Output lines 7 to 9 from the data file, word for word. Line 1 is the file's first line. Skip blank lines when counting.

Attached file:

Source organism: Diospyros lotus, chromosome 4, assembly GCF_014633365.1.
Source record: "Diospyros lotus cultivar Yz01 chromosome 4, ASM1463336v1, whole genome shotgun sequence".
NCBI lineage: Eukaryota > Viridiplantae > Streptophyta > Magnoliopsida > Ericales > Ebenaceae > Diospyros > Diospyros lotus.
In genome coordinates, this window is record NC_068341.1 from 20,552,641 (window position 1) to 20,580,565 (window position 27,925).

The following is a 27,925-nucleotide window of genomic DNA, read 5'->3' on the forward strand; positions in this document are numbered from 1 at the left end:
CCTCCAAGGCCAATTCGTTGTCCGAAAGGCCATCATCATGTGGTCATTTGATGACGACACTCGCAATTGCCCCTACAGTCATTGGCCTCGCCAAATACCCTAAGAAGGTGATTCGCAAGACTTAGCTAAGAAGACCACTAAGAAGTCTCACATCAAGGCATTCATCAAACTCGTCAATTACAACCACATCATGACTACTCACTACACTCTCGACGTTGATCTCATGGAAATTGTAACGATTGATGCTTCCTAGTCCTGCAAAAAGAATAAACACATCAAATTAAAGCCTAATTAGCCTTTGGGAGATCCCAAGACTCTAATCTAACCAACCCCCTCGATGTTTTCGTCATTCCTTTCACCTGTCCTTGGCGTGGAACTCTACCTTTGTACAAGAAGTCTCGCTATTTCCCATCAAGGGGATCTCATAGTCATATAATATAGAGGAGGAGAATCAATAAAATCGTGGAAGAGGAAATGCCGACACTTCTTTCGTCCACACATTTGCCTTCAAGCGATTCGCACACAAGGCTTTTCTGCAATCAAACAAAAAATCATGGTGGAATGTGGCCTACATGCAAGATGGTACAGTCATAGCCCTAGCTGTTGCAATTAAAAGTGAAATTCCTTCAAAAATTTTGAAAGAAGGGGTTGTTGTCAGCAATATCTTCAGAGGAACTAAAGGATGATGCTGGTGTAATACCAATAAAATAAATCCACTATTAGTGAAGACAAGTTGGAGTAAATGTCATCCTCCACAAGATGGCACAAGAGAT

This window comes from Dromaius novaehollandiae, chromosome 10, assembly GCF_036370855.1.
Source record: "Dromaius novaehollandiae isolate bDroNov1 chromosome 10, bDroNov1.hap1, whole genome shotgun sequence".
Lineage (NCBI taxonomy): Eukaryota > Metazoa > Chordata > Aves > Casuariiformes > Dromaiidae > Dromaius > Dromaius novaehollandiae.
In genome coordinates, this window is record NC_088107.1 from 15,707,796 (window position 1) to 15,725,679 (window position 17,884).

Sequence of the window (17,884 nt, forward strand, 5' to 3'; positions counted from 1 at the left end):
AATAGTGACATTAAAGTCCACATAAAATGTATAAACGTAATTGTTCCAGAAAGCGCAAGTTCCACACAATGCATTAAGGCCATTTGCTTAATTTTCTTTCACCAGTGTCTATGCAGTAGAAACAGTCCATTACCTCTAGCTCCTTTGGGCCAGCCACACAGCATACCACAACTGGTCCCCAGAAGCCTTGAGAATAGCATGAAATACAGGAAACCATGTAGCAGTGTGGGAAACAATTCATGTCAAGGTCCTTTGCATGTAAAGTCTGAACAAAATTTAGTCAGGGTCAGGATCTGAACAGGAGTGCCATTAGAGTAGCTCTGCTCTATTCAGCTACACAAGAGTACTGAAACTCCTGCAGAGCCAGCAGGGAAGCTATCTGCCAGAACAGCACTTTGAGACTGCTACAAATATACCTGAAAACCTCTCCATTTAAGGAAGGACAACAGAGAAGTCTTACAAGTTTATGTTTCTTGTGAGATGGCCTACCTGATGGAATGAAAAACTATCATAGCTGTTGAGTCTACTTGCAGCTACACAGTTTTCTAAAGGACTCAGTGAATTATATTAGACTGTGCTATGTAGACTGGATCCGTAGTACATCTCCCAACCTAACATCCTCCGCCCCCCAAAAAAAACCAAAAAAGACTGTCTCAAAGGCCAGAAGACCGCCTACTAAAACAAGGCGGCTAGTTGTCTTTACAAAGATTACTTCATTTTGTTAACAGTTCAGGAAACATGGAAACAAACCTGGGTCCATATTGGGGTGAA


This window comes from Dromaius novaehollandiae, chromosome 10, assembly GCF_036370855.1.
Source record: "Dromaius novaehollandiae isolate bDroNov1 chromosome 10, bDroNov1.hap1, whole genome shotgun sequence".
Lineage (NCBI taxonomy): Eukaryota > Metazoa > Chordata > Aves > Casuariiformes > Dromaiidae > Dromaius > Dromaius novaehollandiae.